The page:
DeLana Harvick a big-time success
KERNERSVILLE, N.C. -- The office is filled with the scent of blooming jasmine from a candle burning on a nearby table. On the wall above the sofa is a large portrait of a chihuahua and two German shepherds, otherwise known as Lo, Bebe and Endy. The walls are painted neutral, light tan and white, with accent lights in the book shelves highlighting red decorative pots.
It is light and airy.
On the opposite end of the building that houses 150 employees is another office painted dark red. There is an accent candle, but it's not lit and seldom is except when the owner tries to annoy everyone on the floor with what he considers a stinky smell. The room is filled with die-cast cars, trophies and racing pictures. A large flat-screen television hangs directly across from the desk.
It has almost a sports bar kind of feel.
These are the offices, respectively, of DeLana and Kevin Harvick at Kevin Harvick Inc., a far cry from what they shared 10 years ago when they first established the company as a Truck series team.
"Our desks were beside each other, and our phones were beside each other," DeLana said. "That was honestly my only request when we moved here. I wanted to be as far away from him as possible, so I'm on this end and he's on that end.
"He can watch pit-stop practice and everything in the shop from his end. I don't really need to see that."
But make no mistake, they work closely together as the co-owners of KHI, which now fields Trucks and Nationwide Series cars. And make no mistake, DeLana is much more than a pretty face or the girl in the firesuit, as she has become known by many.
She is a shrewd businesswoman, a recent recipient of the Business Journal's 12th annual Women in Business award in the North Carolina Triad (Greensboro and surrounding areas) for her overseeing the marketing, licensing and public relations side of KHI.
There is no better example of her business savvy than last year, when Joe Gibbs Racing driver Joey Logano, during a dispute with Kevin at Pocono, said, "His wife wears the firesuit in the family and tells him what to do."
Within 24 hours DeLana, 37, had white T-shirts with pink lettering saying, "I wear the firesuit in this family" for sale on the KHI website.
But DeLana wears the firesuit only during races, and she does that to promote safety in the pit box, not to make a fashion statement. The rest of her time she spends working behind the desk in this immaculately kept office or in the boardroom with sponsors and marketers -- in casual business attire, for the record.
She is fast becoming one of the most influential women in NASCAR, rivaling International Speedway Corporation CEO Lesa Kennedy, JR Motorsports co-owner Kelley Earnhardt and driver Danica Patrick.
In many ways she has taken over the mantle of Teresa Earnhardt, who helped Dale Earnhardt build Dale Earnhardt Inc. into a racing empire before his 2001 death.
That DeLana is the wife of the driver who replaced Earnhardt makes the whole thing a bit ironic.
"DeLana is looked upon as a model for others to follow," said Kelley Earnhardt, one of Earnhardt's four children. "She is successful with Kevin Harvick Inc., and if you are successful, you are influential. She has her beliefs and values, and she stands up for those.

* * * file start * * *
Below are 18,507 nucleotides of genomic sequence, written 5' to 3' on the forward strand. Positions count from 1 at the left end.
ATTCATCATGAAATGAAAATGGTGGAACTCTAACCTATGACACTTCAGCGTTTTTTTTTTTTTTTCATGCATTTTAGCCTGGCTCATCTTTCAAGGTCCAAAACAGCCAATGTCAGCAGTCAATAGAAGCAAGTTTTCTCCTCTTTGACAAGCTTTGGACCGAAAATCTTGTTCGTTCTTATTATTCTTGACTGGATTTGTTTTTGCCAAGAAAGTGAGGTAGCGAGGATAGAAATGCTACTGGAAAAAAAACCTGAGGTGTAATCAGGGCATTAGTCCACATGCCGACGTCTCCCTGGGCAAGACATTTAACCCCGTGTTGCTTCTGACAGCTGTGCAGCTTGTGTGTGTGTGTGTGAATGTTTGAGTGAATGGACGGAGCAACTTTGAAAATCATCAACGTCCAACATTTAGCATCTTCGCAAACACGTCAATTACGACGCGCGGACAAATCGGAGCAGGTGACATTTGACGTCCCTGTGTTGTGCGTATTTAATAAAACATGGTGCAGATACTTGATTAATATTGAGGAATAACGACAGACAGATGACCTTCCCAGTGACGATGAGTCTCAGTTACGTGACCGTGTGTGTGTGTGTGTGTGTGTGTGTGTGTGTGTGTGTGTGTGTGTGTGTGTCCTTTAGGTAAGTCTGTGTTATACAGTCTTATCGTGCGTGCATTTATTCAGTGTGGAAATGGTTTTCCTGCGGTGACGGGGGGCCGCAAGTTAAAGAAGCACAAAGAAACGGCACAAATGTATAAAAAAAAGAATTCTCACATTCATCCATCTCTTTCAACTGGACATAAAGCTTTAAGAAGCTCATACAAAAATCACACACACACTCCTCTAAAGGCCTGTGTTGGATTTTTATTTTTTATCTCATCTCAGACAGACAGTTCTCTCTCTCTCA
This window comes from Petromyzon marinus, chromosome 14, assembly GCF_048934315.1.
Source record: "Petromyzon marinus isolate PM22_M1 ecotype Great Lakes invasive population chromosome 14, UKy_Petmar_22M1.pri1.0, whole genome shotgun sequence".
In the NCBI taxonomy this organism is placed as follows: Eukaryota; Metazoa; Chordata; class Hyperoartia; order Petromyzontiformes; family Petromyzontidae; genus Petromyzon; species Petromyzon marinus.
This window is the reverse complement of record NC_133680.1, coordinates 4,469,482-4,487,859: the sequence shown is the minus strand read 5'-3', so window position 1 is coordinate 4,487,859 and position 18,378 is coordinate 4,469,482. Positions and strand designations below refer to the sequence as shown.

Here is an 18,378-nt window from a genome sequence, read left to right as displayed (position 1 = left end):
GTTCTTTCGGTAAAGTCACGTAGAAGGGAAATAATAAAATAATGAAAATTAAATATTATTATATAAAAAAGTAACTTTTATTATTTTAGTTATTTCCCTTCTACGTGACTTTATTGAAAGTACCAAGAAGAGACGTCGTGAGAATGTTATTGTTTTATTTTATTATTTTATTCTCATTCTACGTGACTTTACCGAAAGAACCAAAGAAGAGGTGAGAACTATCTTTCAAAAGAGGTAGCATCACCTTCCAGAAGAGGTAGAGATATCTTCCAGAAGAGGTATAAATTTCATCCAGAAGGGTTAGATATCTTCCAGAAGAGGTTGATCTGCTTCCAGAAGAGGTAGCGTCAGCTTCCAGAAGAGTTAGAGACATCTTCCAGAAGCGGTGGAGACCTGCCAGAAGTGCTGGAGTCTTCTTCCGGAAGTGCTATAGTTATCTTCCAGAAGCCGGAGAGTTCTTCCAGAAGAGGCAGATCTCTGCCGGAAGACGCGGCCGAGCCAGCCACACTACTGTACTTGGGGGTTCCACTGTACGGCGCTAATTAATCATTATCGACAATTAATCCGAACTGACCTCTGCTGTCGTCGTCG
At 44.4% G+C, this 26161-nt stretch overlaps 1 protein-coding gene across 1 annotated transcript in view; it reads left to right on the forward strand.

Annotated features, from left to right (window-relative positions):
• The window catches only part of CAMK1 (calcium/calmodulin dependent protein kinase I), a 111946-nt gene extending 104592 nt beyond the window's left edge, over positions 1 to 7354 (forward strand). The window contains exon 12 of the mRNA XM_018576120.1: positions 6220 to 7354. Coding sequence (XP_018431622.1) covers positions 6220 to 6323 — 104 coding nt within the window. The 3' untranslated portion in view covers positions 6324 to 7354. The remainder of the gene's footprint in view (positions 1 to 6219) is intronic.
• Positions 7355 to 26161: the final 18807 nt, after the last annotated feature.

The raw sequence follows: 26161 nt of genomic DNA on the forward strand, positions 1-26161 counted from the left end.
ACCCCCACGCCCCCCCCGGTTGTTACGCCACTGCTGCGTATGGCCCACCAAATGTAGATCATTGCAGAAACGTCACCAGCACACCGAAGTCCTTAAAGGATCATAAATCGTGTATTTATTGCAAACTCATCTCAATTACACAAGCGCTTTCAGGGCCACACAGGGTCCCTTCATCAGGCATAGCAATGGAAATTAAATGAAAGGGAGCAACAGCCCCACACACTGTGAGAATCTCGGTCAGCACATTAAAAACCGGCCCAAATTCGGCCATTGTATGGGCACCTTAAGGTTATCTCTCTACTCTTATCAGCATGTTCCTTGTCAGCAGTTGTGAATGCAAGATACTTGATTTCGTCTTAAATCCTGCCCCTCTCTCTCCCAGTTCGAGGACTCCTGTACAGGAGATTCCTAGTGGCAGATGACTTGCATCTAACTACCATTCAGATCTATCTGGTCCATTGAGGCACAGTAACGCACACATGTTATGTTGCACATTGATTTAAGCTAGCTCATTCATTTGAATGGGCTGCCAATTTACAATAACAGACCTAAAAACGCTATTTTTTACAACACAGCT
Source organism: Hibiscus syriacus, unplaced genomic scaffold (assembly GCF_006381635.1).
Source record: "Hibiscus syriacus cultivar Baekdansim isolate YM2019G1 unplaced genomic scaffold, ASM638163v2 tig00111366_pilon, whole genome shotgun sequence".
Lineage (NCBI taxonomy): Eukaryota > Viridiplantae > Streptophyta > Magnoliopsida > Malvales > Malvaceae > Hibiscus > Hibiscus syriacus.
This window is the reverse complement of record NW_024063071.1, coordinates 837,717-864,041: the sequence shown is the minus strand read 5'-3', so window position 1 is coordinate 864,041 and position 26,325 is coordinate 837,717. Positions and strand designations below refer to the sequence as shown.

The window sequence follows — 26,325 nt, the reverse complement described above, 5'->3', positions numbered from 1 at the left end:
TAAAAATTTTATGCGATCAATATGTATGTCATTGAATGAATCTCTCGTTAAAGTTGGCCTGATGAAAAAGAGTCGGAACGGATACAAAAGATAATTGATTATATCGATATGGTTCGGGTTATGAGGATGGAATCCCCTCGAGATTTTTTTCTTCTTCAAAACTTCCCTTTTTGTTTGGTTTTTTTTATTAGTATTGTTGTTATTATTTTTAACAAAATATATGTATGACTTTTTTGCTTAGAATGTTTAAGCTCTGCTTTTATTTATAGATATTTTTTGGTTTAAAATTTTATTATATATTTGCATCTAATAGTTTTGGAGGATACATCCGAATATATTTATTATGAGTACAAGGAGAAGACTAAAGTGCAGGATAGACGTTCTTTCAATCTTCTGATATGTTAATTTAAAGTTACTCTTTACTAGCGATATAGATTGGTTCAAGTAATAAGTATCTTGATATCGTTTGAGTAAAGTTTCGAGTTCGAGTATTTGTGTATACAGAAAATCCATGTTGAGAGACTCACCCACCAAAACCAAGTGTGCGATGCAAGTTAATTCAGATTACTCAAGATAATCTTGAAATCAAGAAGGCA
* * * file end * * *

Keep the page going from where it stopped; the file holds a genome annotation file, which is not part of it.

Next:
"People like that. Whether people agree with you or not, people like to see you stand up for your beliefs. And she does that."
Some suggest DeLana has been key to transforming her husband, who is second in the Sprint Cup standings after collecting his series-best third victory on Sunday night at Charlotte Motor Speedway, into a more engaging personality on and off the track.
"I call it a gift," said Brad Brown, the senior director of sports marketing for Anheuser-Busch, which sponsors Harvick's Cup car. "I really do. With her background in PR, she passes on those tricks of the trade to Kevin from the standpoint we find him unbelievably engaging for commercial shoots and things."
"Give DeLana credit."
DeLana was in the Charlotte Motor Speedway's Speedway Club for the traditional Coca-Cola 600 champagne toast after Kevin's win on Sunday when asked what she thought of the crazy finish in which leader Dale Earnhardt Jr. ran out of gas coming into the final turn.
"With everything that was happening and everybody screaming in my ear I'm blonde," she said. "I don't compute things quickly."
Don't let the blonde comment fool you. DeLana knew what was going on. She often gets as emotional as her husband -- as we saw a few weeks earlier -- when she was standing and screaming as Kyle Busch wrecked the No. 29 in the closing laps.
She knew what she was doing then, just as she knew what was happening when Harvick blasted around Earnhardt for the victory.
DeLana knows racing better than the wives of most drivers, and that should come as no surprise. After all, she grew up in the pits as the daughter of a Nationwide Series driver and mechanic, and began her professional career doing public relations for former Busch Series champion Randy LaJoie.
There was a time she thought about being a driver, too.
"My dad was very old-school Southern, and girls didn't belong behind the wheel," DeLana said. "So there was a battle. I tried it, but that was right about the time I had graduated college and I was working, and I had met Kevin and it never panned out for me."
And no, she never got to compete with Kevin.
"I don't know that I ever would want to do that," DeLana said. "I've never ridden in a race car with Kevin, either. People ask me, 'Why wouldn't you do that?' I think I would probably critique and tell him what he's doing wrong. I do that anyway when I'm not in the car with him."